The unfortunate lesson: “there’s an app for that” is not a replacement for hiring a lawyer.
You have certainly seen these kind of pre-made forms — pushed on tv ads, the internet, and by office supply stores. These quickie forms are attractive since (a) they run anywhere from $10 – $100 and involve filling in the blanks and (b) most people don’t know a lawyer who might be able to advise at a reasonable rate. In this age of online forms and computer programs which help with finances and taxes, it is not surprising that consumers turn to pre-printed legal forms. But it can be a bad idea.
The March 27, 2014 opinion in James Michael Aldrich v. Laurie Basile may not garner a lot of broad public attention (here’s the one story). The 19-page opinion from the Florida Supreme Court spills pages of ink outlining statutory analysis going back to the 1800’s — something only a law student or probate lawyer would love. But let’s see if we can give this lesson a little more attention:
In that case, Ms. Aldrich died with a will she created using an “E-Z Legal Form.” She left everything to her brother. After she created the will, she inherited more property. But the will did not include a “residuary clause” which is a typical “catch-all” which essentially says, “any other property I haven’t mentioned or may get in the future goes to [person].” Thus, when she died, all the property which she listed in the will went to her brother. Fine. But there’s a catch. The “new” property passed as if she never had a will because the E-Z Legal Form was silent about any residual / new property. So someone else got it. In short, people spent a ton of money litigating to the Florida Supreme Court and Ms. Aldrich’s “true intent” may not have been followed because “it was not her stated intent in the will.”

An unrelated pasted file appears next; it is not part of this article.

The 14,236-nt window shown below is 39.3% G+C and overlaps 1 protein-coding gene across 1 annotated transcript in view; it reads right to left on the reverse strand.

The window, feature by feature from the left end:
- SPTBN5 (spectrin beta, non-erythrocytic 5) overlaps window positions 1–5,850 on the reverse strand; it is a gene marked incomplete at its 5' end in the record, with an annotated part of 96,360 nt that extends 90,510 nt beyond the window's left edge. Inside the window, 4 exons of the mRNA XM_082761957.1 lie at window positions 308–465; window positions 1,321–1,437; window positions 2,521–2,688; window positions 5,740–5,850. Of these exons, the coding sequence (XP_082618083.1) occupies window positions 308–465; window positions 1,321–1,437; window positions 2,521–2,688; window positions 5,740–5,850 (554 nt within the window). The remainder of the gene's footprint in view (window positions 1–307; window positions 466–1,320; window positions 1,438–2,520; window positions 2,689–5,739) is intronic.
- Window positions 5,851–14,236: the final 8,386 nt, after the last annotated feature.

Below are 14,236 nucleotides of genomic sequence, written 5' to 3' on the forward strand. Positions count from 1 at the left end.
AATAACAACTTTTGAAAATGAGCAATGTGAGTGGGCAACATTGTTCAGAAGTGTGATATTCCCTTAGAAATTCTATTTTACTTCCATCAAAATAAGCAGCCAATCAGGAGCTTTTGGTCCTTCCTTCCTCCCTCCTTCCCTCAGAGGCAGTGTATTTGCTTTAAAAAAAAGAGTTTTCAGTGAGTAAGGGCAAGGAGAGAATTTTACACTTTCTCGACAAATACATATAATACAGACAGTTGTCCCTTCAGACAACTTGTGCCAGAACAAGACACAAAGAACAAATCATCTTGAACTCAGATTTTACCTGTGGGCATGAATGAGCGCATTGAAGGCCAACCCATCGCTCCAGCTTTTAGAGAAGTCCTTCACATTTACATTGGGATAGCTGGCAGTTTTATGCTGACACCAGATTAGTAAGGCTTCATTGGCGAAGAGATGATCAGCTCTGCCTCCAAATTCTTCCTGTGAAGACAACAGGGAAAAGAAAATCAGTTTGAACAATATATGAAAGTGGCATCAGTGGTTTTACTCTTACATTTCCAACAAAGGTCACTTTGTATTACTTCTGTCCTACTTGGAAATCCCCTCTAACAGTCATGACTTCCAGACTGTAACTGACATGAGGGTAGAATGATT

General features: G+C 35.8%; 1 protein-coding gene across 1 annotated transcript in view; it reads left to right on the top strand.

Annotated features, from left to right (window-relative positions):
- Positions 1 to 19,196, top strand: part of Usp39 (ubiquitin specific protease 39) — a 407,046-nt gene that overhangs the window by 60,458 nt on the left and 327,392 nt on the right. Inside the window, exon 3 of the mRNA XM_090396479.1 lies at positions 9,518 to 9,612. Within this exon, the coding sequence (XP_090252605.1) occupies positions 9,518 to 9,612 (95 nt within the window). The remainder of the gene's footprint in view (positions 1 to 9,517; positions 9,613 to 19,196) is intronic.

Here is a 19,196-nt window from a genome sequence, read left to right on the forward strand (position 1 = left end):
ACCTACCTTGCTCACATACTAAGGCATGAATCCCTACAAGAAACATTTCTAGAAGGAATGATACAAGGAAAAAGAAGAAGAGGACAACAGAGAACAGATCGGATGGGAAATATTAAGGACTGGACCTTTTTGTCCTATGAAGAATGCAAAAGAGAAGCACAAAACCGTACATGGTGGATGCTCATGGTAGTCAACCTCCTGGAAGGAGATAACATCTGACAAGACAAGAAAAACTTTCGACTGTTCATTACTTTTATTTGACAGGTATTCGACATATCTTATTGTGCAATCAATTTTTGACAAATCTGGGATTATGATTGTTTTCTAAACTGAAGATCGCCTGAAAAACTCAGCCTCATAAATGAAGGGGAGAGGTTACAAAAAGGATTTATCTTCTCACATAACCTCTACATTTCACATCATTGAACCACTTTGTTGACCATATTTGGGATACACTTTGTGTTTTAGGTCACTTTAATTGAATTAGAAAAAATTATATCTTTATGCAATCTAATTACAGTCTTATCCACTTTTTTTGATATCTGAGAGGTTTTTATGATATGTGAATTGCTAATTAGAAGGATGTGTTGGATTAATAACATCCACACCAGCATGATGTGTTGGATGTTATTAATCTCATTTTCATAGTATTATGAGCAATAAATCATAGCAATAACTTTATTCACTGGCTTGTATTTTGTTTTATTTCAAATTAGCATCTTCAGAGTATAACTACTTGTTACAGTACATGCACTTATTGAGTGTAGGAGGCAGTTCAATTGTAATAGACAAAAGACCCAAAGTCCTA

The “kicker” is in Justice Pariente’s concurrence:
“This unfortunate result stems not from this Court’s interpretation of Florida’s probate law but from the fact that Ms. Aldrich wrote her will using a commercially available form, an E-Z Legal Form, which did not adequately address her specific needs — apparently without obtaining any legal assistance. This form, which is in the record, did not have space to include a residuary clause or pre-printed language that would allow a testator to elect to use such a clause.”
Bottom line: contracts, terms of service, and your estate planning documents are not one-size fits all. I’m sure this sounds like lawyers trying to garner business. More likely, it is simply a little frustrating to lawyers since it is an easy / inexpensive problem to avoid. Life is in the details. The law lives in the details — which sometimes change. Make sure you get your details right. And make sure, every once in a while, your documents are still up to date. Turn to the Florida Bar, Avvo, or some resource to find a local lawyer in your area who can at least double check your personal or business forms.